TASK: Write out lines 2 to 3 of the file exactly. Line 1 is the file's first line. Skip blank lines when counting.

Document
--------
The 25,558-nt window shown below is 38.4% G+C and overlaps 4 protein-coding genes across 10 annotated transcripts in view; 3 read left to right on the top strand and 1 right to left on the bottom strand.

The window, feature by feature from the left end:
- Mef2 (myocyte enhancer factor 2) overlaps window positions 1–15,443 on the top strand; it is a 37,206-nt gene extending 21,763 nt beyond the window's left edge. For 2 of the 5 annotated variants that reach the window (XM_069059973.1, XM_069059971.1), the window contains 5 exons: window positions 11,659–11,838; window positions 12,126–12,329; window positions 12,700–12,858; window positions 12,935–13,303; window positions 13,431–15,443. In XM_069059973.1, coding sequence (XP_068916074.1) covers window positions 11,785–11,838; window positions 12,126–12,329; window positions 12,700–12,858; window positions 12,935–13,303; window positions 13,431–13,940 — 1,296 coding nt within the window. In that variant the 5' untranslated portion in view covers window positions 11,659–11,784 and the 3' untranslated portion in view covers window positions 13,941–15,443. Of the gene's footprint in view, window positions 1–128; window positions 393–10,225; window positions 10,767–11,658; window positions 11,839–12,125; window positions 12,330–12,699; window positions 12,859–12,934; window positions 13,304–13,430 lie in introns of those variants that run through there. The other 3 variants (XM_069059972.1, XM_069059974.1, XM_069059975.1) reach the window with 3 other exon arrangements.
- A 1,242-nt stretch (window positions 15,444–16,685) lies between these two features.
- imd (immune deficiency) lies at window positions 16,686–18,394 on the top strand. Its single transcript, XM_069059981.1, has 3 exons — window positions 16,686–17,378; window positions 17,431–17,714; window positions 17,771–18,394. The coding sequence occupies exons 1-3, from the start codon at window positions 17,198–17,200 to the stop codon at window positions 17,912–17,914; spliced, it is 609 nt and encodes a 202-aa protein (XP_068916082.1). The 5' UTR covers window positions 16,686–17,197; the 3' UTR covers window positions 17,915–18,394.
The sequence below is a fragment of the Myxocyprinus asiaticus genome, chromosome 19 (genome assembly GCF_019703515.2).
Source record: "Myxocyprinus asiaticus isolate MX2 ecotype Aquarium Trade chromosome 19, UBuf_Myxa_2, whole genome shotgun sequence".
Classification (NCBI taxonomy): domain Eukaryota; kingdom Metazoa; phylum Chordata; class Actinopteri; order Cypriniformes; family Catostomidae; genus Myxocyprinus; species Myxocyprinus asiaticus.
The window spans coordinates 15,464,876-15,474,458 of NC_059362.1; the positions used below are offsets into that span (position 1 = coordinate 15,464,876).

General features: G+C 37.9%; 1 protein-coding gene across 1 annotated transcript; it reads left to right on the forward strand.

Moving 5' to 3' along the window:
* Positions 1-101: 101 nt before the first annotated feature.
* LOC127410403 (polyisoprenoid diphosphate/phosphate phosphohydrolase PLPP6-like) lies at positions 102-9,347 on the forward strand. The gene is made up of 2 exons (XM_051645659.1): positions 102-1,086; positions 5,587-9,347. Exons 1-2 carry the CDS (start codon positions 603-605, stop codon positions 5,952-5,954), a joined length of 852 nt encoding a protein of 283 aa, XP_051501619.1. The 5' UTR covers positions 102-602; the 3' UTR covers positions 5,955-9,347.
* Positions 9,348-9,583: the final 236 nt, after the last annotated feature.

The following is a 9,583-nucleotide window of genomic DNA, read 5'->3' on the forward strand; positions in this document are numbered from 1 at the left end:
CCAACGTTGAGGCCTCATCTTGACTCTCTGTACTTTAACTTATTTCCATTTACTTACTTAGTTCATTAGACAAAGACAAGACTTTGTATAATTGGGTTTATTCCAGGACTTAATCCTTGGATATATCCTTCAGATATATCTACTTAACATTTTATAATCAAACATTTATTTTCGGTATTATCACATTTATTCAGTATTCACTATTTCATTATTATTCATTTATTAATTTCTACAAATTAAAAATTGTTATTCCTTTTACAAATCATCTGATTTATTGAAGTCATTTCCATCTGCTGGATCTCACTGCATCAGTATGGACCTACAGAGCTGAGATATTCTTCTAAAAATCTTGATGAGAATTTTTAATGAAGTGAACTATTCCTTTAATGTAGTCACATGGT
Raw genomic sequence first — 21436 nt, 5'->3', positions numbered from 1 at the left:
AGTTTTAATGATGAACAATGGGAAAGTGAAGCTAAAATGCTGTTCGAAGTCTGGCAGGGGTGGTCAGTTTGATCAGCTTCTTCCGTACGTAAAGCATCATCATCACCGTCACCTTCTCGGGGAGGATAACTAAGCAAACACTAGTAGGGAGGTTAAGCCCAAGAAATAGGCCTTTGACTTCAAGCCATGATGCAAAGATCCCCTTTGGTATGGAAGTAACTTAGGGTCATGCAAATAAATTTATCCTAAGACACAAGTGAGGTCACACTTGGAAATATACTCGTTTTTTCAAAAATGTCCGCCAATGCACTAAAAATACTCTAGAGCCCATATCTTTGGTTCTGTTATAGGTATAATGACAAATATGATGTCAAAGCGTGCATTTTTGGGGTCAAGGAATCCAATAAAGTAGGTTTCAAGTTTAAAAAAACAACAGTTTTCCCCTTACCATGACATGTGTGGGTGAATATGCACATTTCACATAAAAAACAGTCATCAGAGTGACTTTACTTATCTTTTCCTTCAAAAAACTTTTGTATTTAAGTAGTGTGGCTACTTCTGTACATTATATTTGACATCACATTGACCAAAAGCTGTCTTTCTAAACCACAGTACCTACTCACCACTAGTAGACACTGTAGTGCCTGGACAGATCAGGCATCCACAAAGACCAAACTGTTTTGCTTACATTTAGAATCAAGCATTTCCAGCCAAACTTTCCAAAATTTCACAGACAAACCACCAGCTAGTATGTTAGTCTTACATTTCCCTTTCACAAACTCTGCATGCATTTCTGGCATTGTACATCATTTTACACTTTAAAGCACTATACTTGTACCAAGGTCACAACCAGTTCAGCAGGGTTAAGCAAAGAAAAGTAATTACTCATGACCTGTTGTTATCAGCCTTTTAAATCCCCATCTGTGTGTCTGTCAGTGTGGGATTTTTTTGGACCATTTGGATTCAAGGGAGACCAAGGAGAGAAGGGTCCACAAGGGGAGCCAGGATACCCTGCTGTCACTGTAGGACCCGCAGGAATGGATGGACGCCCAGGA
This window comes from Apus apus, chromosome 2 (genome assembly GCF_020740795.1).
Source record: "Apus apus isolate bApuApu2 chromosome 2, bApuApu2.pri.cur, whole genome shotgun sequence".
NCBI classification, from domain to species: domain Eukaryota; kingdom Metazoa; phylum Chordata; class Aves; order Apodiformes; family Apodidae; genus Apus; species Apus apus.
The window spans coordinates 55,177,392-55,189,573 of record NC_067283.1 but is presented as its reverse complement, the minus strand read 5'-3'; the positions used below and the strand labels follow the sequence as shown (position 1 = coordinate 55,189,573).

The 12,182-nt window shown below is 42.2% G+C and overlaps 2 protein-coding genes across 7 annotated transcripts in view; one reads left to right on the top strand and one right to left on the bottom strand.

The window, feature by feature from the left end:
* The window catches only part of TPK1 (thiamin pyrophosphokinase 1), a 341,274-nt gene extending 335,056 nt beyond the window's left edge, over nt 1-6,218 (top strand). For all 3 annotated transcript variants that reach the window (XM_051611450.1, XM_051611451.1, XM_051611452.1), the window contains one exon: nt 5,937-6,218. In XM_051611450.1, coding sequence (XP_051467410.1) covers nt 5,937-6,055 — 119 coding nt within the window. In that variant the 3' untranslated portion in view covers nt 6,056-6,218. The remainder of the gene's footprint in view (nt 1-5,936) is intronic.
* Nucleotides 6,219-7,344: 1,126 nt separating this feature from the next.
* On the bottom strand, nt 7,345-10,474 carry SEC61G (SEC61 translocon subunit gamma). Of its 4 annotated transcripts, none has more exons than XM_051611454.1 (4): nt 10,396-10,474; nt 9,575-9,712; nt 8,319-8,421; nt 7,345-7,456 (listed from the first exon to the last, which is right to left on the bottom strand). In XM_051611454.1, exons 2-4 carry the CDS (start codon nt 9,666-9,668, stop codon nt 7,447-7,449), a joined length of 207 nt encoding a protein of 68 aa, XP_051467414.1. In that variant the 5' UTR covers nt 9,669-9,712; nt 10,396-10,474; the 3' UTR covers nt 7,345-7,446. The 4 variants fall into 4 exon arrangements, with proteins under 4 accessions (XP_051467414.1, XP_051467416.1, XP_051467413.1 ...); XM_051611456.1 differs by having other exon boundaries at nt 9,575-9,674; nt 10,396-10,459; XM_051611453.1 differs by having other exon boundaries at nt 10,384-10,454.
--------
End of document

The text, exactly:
The window, feature by feature from the left end:
- Mef2 (myocyte enhancer factor 2) overlaps window positions 1–15,443 on the top strand; it is a 37,206-nt gene extending 21,763 nt beyond the window's left edge. For 2 of the 5 annotated variants that reach the window (XM_069059973.1, XM_069059971.1), the window contains 5 exons: window positions 11,659–11,838; window positions 12,126–12,329; window positions 12,700–12,858; window positions 12,935–13,303; window positions 13,431–15,443. In XM_069059973.1, coding sequence (XP_068916074.1) covers window positions 11,785–11,838; window positions 12,126–12,329; window positions 12,700–12,858; window positions 12,935–13,303; window positions 13,431–13,940 — 1,296 coding nt within the window. In that variant the 5' untranslated portion in view covers window positions 11,659–11,784 and the 3' untranslated portion in view covers window positions 13,941–15,443. Of the gene's footprint in view, window positions 1–128; window positions 393–10,225; window positions 10,767–11,658; window positions 11,839–12,125; window positions 12,330–12,699; window positions 12,859–12,934; window positions 13,304–13,430 lie in introns of those variants that run through there. The other 3 variants (XM_069059972.1, XM_069059974.1, XM_069059975.1) reach the window with 3 other exon arrangements.